RALEIGH, N.C. (WNCN) — While this Saturday’s eclipse is on the minds of many stargazers and astronomy admirers, there is a pretty big caveat with it: It’s an annular eclipse.
That means that the entire sun won’t be covered up by the moon’s shadow in orbit, begging the question, when is the next total solar eclipse?
The answer: It isn’t very far away!
April 8, 2024, is the date of the next total solar eclipse in the continental U.S., meaning we are now less than six months away from totality. The path of totality takes it from San Antonio through Dallas, into central Arkansas, then up into the Midwest; a good chunk of Indiana and Ohio will experience the awe-inspiring event. It will then pass through upstate New York and northern New England before crossing into Nova Scotia.
In the Triangle, we’ll see about 78% of the sun covered by the moon. The good news is you don’t have to drive across the country to catch totality. The closest place to go by car is Ohio. It’s about a seven-hour drive to Columbus, then you have to go another half hour to an hour northwest of the state’s capital to catch totality. The phenomenon lasts roughly three or four minutes before the sun starts coming back out.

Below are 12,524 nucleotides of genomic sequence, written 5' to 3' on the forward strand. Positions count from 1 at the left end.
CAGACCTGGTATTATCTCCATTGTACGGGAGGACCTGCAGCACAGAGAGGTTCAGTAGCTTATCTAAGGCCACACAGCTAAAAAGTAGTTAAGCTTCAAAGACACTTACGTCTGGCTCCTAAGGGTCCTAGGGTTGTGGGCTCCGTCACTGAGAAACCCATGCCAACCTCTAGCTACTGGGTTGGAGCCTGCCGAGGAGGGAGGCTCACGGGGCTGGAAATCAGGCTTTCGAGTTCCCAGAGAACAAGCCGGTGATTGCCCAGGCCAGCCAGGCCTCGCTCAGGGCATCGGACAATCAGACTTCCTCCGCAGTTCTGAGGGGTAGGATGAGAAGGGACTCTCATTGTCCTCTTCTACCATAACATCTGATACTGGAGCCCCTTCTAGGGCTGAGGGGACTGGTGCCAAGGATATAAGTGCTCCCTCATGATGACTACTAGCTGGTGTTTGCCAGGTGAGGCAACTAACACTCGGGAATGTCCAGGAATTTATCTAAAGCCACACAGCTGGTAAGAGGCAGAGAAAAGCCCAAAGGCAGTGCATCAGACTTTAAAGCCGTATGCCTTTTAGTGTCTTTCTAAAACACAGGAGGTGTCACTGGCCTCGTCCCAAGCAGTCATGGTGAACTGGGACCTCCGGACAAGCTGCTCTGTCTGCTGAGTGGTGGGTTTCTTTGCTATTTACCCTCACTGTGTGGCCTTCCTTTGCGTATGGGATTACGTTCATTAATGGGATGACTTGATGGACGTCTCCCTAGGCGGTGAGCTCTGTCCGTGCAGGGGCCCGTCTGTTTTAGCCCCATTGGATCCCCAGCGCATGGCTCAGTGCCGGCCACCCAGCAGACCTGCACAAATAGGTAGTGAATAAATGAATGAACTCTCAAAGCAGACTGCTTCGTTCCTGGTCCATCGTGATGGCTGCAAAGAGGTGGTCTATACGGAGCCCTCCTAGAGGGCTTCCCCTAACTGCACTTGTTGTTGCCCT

The reason this weekend’s eclipse is not a total eclipse is because of where the Moon is in its orbit. This time around, the Moon is near its farthest point from the Earth in orbit, meaning that it looks smaller than the sun since there’s a smaller shadow cast to Earth. Annular means “ring” and that is the main reason an annular eclipse is also considered a Ring of Fire eclipse.
The next time the Triangle and much of Central North Carolina will be in totality is just a few years down the line, May 11, 2078. Grab those eclipse glasses in advance!